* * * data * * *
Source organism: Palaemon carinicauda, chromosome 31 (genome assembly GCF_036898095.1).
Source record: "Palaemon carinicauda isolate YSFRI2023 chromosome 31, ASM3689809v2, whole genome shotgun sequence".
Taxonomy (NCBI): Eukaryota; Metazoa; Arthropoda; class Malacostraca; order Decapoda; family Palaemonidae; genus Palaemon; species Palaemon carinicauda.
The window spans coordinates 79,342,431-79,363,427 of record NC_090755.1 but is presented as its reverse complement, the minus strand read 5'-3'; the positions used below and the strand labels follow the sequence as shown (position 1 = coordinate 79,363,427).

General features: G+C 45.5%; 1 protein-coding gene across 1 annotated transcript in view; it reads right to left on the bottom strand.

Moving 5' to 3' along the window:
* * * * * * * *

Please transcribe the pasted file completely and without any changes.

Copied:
Source organism: Palaemon carinicauda, chromosome 31 (genome assembly GCF_036898095.1).
Source record: "Palaemon carinicauda isolate YSFRI2023 chromosome 31, ASM3689809v2, whole genome shotgun sequence".
Taxonomy (NCBI): Eukaryota; Metazoa; Arthropoda; class Malacostraca; order Decapoda; family Palaemonidae; genus Palaemon; species Palaemon carinicauda.
The window spans coordinates 79,342,431-79,363,427 of record NC_090755.1 but is presented as its reverse complement, the minus strand read 5'-3'; the positions used below and the strand labels follow the sequence as shown (position 1 = coordinate 79,363,427).

General features: G+C 45.5%; 1 protein-coding gene across 1 annotated transcript in view; it reads right to left on the bottom strand.

Moving 5' to 3' along the window: